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sideshow_bob
10-11-2011, 09:13 AM
Hi, I feel a bit like I'm being unfaithful to the D&S forum by popping in here, but I'm hoping someone might be able to give me a bit of help. :o

I've just started an art class and we're doing acrylic painting, I've never painted or done anything in colour before and I'm totally bewildered by the whole process! Here is what I've done so far, I feel like I'm painting over and painting over and not getting anywhere. Can someone please help?

Is there a good technique for doing skin tones, I would like a mottled rather than a smooth effect, should I be dabbing at the paper with the end of the brush? Can I thin the paint with anything to do this? Also, how long should I be expecting to take on a painting? I can spend between 50 and 100 hours on a drawing, and I'd be quite willing to do that with a painting too to get good results but I'm not sure if it works that way for acrylics, you seem to have to work fast!

Anyway, sorry for all the questions, I hope someone can help :) BTW, be as honest as you like about what I've done so far especially where I've gone wrong I'm not happy with it anyway so any suggestions for improvements will be much appreciated!

http://www.wetcanvas.com/Community/images/11-Oct-2011/169424-holly_lilo_painted.JPG

mdagis
10-11-2011, 09:29 AM
Well I am a newbie but I think I can give you some decent advice on that.

First of all you will have to use a retarder in order to make the colors you are using to dry slowly. In order to get a mottled effect you will have to blend your colors a lot.

It will first help you decide if you want the skin color to be cold or warm. I think the green hat will give you cold reflections to skin.

Charlie's Mum
10-11-2011, 09:34 AM
Welcome Mag, to this forum ... and it's not being disloyal to D&S either! Most of us frequent various forums here.:D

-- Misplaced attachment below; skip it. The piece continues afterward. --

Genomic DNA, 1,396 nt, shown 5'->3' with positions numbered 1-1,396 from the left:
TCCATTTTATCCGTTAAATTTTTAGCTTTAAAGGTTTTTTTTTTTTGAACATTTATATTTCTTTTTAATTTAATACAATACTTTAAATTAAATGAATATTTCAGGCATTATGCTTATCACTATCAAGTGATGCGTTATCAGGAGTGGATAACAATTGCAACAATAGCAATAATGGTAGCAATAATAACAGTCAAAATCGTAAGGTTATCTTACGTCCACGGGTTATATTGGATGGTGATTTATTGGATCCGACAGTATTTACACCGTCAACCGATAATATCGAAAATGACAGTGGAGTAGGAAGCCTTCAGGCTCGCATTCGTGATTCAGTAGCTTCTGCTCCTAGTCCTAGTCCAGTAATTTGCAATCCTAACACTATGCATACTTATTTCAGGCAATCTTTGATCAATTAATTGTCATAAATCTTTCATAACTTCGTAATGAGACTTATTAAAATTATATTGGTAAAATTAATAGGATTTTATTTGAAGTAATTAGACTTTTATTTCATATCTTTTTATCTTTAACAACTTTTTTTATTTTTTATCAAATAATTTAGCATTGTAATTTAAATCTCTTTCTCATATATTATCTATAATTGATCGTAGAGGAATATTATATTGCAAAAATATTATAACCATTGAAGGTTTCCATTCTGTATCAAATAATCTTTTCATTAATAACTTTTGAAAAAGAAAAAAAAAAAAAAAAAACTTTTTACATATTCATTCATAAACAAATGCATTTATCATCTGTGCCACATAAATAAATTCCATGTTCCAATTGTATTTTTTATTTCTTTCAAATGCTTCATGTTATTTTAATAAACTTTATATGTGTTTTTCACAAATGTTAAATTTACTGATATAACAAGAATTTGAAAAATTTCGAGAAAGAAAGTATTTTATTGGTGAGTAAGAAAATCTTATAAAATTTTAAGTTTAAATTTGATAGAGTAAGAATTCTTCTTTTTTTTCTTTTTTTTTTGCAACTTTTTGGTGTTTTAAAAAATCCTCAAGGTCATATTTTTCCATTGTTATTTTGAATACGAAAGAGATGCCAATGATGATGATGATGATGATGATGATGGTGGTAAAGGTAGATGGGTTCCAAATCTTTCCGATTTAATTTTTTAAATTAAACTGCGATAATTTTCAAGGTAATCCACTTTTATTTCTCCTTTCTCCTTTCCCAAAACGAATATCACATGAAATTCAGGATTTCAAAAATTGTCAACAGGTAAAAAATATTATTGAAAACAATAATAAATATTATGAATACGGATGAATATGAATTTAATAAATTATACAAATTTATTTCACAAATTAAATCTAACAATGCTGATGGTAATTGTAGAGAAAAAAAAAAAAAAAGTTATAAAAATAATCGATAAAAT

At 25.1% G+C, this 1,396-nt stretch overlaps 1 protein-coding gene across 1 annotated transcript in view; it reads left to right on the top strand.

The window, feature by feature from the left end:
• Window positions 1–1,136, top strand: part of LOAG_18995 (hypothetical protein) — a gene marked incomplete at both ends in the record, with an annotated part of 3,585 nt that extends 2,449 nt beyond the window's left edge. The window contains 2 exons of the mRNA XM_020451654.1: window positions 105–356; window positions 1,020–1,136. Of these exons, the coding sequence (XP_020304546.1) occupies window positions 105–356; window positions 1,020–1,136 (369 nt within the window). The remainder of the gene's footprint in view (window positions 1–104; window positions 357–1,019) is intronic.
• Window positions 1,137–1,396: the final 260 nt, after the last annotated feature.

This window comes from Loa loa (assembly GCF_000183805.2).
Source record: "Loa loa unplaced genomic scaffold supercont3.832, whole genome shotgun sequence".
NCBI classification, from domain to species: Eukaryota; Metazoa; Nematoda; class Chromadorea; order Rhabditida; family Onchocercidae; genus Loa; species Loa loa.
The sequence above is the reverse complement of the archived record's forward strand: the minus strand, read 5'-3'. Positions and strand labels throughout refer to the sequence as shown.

First, you're very talented at drawing and this will prove an excellent base for painting. I like what you've accomplished alread, so maybe you're on the right track for yourself!

Second - you're doing very well so far - you know about working in tones, so it's a question of working out your skin mix and then finding how best to lighten and darken, looking to see where there is reflected colour and/or light, becasue that will affect the basic skin colour.

There's no rule about how to apply the paint - some like thin glazes, others thick paint and more abstract brushwork.
Depending how you work you could make a painting in a couple/3 hours, or ten times that, and more!

It's really all a question of practice! Try mixing and checking on practice paper rather than the work - and allow for the colour-shift in the drying process, with some paints it can be quite considerable.

I use water to thin paint - some usse the mediums - matter of choice!

We have a sub-forum 'The Information Kiosk' (http://www.wetcanvas.com/forums/forumdisplay.php?f=329) where there are lots of Classroom threads (http://www.wetcanvas.com/forums/showthread.php?t=432555) and one in particular (http://www.wetcanvas.com/forums/showthread.php?t=555437) could be useful - it's expression and mood but he paints a lot of portraits there!
Also in the classroom index link you'll find a portrait classroom by Jocelynart - might help:D

Hope this helps too.

Einion
10-11-2011, 09:52 AM
Hi Mag, welcome to the forum. First off I think you should be pleased with what you've done so far, it's really very good for someone who's never worked in colour before.

Is there a good technique for doing skin tones, I would like a mottled rather than a smooth effect, should I be dabbing at the paper with the end of the brush?
There are many many ways you can paint skin (or anything). As you're starting literally working from the ground up - with colour, handling paint generally and this medium specifically - there's a great deal to keep on top of but you're doing very well so far.